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  REPRESENTATIVE CASES
 
 

Alston Hunt Floyd & Ing has handled a number of class action lawsuits including Felix v Cayetano, which resulted in the Felix Consent Decree, affirming the rights of special education students in the Hawai'i public school system. The following are some examples of class action litigation the firm has been involved in.

 
 

Gary Kihara v. Chandler (ADA)

Attorneys for Alston Hunt Floyd & Ing and Eric Sietz, Attorney at Law, A Law Corporation filed a complaint in First Circuit Court, State of Hawai'i on behalf of Gary Kihara. The suit alleges that the Hawai'i State Dept. of Human Services incorrectly reduced the General Assistance benefits to Mr. Kihara and many others similarly situated who make up the Kihara Class. On April 29, 2002, the court approved a settlement for the class in the amount of $1.5 million.

 
 

Felix v. Cayetano (IDEA, Sect. 504)

In 1992, a case was brought on behalf of a Maui public school student Jennifer Felix, whose guardian was compelled to sue the Governor (originally John Waihee, then Ben Cayetano) and the state of Hawai'i in 1992 because federally-guaranteed mental health and educational services were not being provided as required by law. This suit became a class-action with originally approximately 2,000 identified Felix-class children. The number in the class has grown to about 13,000.

The case alleged that the State was derelict in carrying out two federal laws, the IDEA, which is the "Individuals with Disabilities Education Act," and section 504 of the Vocational Rehabilitation Act. Both of those required that the State have in place an appropriate system of care that would allow a child with mental disabilities to benefit from his or her free public education.

The State agreed to a number of conditions to settle the suit, the primary condition being that it have in place the system of care and have it in place by June 30, 2000. (This deadline has since been extended.) This agreement became known as the Felix Consent Decree.

On April 8, 2004, a stipulated step-down and termination plan was approved by the US. District Court. The plan requirements confirm the State's obligation to maintain a system of care and to abide by federal law. It requires the State to publish key indicator statistics for an additional five quarters. If plaintiffs' counsel do not file a motion to enforce during that time, the Consent Decree will be terminated.

 
 

Burns-Vidlak v. Chandler (ADA, Sect. 504)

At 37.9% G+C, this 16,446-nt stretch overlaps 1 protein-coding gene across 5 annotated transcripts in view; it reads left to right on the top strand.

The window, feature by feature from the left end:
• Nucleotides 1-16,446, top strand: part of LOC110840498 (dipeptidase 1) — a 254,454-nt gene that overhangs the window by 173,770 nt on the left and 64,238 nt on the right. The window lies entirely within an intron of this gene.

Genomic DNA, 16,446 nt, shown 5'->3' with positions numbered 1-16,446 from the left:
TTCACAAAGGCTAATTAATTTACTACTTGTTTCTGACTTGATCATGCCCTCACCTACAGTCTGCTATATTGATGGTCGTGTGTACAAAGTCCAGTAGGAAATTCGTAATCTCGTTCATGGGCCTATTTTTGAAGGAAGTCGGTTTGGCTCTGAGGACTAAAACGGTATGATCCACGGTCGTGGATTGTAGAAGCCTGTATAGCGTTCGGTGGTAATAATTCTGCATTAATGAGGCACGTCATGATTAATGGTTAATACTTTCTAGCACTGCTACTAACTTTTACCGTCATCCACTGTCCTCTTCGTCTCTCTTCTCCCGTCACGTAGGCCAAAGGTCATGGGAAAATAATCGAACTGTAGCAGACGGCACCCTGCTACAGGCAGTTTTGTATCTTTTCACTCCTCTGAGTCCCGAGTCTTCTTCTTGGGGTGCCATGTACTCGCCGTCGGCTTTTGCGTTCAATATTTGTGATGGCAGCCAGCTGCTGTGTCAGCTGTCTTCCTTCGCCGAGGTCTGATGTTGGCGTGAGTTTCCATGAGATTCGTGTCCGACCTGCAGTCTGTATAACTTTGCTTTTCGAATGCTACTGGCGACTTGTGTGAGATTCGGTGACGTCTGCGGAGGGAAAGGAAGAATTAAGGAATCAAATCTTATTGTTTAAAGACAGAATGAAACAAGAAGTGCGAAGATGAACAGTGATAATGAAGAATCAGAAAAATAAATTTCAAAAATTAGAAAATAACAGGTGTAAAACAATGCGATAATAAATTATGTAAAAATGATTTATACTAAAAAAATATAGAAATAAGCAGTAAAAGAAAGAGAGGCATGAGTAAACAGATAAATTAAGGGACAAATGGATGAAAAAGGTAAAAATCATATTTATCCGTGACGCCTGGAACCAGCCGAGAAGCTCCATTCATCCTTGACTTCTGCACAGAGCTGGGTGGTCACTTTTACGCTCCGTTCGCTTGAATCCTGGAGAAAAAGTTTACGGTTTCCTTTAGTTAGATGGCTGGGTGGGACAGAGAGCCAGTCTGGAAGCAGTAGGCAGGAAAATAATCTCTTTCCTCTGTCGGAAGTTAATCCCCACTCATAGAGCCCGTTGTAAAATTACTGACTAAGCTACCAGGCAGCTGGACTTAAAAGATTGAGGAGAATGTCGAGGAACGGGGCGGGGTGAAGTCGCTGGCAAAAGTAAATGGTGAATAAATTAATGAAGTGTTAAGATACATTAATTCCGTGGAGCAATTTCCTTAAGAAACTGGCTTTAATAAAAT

On November 2, 1995, Alston Hunt Floyd & Ing filed a class action lawsuit against the State of Hawai'i for disability discrimination under Section 504 of the Rehabilitation Act, 20 U.S.C. Section 794, and the Americans with Disabilities Act ("ADA"), 42 U.S.C. Section 12132. The lawsuit, Burns-Vidlak v. Chandler et al, Civil No. 95-00892 was filed on behalf of all disabled persons who would have been eligible for the State of Hawai'i's HealthQuest ("Quest") medical insurance program except for the fact that they were categorically excluded because of their disability.

A $7 million settlement was reached in March 2003.
 
 

Garner v. State of Hawai`i, Board of Education

On November 8, 2002, Plaintiffs, on behalf of substitute teachers employed by the State of Hawai`i, Department of Education (“DOE”), filed a lawsuit against the DOE to recover back pay for the DOE’s violation of HRS § 302A-624(e). In 1996, to ensure adequate compensation for substitute teachers, the Hawai`i State Legislature passed HRS § 302A-624(e), which provided that substitute teacher pay “shall be based on the annual entry salary step rate established for a Class II teacher on the most current teachers’ salary schedule.” However, the DOE has failed to pay substitute teachers this statutorily mandated rate since the statute became effective on July 1, 1996.

On December 16, 2005, Circuit Court Judge Karen Ahn affirmed the plaintiffs' motion for summary judgment against the Department of Education in the Garner and Kliternick class actions, which have been consolidated. The judge ruled that the substitute teachers represented in the class were entitled to receive back pay for the period of time covered in the lawsuit, November 2000 to June 2005. Approximately 9000 current and former substitute teachers are represented by the two class action lawsuits.